Secondly, stories enlighten, and teach empathy and compassion. I've found myself reading books from the point of view of a character who reminds me of someone I'd never liked, or sympathised with. Sarah Ockler's titular Delilah was externally a high school delinquent, a trouble-maker and probably someone I would have avoided if she was one of my classmates. But seeing her from the inside out and learning what made her tick, I came to understand her real-life counterparts and realised that maybe we weren't so different after all. Or a a book might show the life of someone from another culture, another country, place or time, a story you might not find in your back garden, but the human experience nonetheless.

Finally, stories make sense of the world, and show readers that they are not alone. I know when I find myself in a situation I don't know how to handle, I find myself thinking of my beloved characters, their good and bad decisions, and that in turn helps me to understand my own emotions and actions. Even bad role models have been known to help here. When I was dumped by the Ex-Vampire, Bella of New Moon was a wonderful model for How Not To Act. I refused to think my life was over just because of a bloke. Maybe I felt like it - but I was not going to let the next six months pass like blank pages. Doctor Who's Donna Noble was living at home and working dead-end jobs when she was considerably older than me, before she was whisked away by a madman in a box to see the universe and finally realise her potential. (For the purpose of this article, let's ignore how that adventure ended!)

And I'm fortunate in that these were the first examples I could think of from my own life. Last autumn's Speak Loudly campaign, and a backlash against a Wall Street Journal article today, have demonstrated that books can offer a way out of despair. Fictional characters can offer hope to readers in comparable situations, and show that they are not alone, not the only person who has been there, done this or felt like that, and that there is a way out.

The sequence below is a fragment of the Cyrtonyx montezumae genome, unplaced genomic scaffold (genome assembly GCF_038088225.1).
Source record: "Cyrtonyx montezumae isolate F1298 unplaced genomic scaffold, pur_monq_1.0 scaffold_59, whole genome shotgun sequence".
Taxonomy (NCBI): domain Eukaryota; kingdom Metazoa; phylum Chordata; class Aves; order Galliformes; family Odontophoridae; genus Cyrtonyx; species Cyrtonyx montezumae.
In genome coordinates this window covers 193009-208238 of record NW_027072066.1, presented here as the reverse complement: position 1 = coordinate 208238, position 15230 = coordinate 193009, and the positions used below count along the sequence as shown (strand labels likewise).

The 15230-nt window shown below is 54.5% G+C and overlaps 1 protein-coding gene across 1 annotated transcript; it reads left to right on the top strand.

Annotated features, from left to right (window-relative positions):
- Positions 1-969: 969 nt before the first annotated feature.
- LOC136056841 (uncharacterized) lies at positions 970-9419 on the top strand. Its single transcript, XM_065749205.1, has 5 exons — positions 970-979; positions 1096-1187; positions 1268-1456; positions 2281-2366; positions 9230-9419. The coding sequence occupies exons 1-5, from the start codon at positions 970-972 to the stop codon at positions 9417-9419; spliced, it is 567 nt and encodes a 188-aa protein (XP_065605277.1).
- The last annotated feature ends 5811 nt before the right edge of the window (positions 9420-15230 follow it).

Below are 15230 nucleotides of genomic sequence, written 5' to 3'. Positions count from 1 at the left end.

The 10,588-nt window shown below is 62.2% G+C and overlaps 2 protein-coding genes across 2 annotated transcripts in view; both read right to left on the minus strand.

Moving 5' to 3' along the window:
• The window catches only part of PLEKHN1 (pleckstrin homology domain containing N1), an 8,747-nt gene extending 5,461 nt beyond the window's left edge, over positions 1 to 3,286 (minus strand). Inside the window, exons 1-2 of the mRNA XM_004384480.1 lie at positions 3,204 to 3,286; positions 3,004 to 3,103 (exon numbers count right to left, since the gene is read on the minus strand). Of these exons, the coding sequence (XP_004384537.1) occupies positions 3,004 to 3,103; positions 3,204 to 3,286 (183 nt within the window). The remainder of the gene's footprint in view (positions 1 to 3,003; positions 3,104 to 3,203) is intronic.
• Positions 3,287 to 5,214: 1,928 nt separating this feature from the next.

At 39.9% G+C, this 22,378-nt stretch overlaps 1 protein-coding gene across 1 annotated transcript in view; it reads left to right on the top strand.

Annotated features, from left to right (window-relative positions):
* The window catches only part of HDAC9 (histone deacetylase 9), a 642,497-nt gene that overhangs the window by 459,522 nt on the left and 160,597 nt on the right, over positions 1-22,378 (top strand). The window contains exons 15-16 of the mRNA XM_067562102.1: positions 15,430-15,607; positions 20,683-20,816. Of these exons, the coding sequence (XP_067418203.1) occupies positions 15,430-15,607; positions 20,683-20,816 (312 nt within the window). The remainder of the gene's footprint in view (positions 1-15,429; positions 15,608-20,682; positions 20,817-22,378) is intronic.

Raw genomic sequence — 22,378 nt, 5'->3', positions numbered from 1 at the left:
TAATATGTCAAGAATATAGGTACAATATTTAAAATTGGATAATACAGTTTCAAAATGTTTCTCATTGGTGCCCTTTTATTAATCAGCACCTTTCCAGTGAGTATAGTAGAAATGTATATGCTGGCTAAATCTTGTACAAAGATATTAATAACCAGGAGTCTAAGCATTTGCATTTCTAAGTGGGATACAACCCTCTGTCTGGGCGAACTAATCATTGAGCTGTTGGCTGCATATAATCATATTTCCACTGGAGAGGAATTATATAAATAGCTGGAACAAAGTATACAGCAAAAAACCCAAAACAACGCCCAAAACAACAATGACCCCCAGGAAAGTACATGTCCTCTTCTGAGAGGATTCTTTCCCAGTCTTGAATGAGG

Thursday, 2 June 2011

Readalong: The Tenant of Wildfell Hall, Anne Bronte (ii)

Contains spoilers

When we left Helen, heroine of Anne Bronte's Tenant of Wildfell Hall, she was stoically enduring an unwise marriage that had turned out not to be as idyllic as she had hoped. The marriage turns from bad to worse as Huntingdon spends more and more time in bad society, making promises he cannot keep, drinking and gambling and eventually having an affair with the wife of a friend. After much agonising, and after many - far too many, the modern reader might say - second chances, Helen leaves her husband and takes her mother's maiden name, Graham, making her living as a reclusive artist in Wildfell Hall.

Tenant was a controversial novel when it was published, with frank depictions of alcoholism, adultery and other debauchery deemed unsuitable for ladies to read - and no doubt for a lady to have written! For a woman - who in those days would have had no independent rights, unable to own property or sue her husband for divorce - to be found to be married but separated from her husband must have been scandalous. The ideal Victorian wife was "the angel in the house," the selfless, submissive wiife devoted to making her husband happy without any thought for herself. Despite marrying against the advice of her relations, Helen is not generally a thoughtless or irresponsible woman. For a large part of her narrative, her attitude seems to be that as she chose to marry Huntingdon, she must take the consequences, and set a bad husband a good example by living a virtuous life. But is it virtuous to remain in a loveless, somewhat abusive marriage? What about when Arthur commits adultery with Lady Lowborough, the wife of a friend? When Helen knows about her husband's dalliances, is it right for her to tell the other wronged spouse, or remain silent in the hope that he will not be hurt by what he doesn't know? Her decision to put up and shut up turns out for the worse, and when the truth comes out, Lord Lowborough is hurt far worse for her silence.

Helen wrestles with her conscience, continuing to live with Huntingdon, though not as husband and wife, for a long time. She comes to realise that being a good person herself is not enough to reform an unrepentant scoundrel, and that being a "good wife" can be more damaging than to outrage society and her conscience by abandoning her husband. The last straw is Huntingdon's influence on their son, only an infant but already encouraged by his father to imitate his foul language and love of drink. Helen realises that the only way to stop little Arthur from turning out like his father is to take him out of Huntingdon's reach, where he cannot be corrupted. Helen's motives can surely not be faulted, and in the modern day this would be the logical course of action,but Anne Bronte must have raised a few eyebrows of her Victorian readership in her presentation of the conflict between being "respectable" and doing the right thing.

Anne Bronte always seems to be the forgotten sister, overlooked in favour of the more famous Wuthering Heights and Jane Eyre, but Tenant is a brave, groundbreaking novel which deserves to be better known.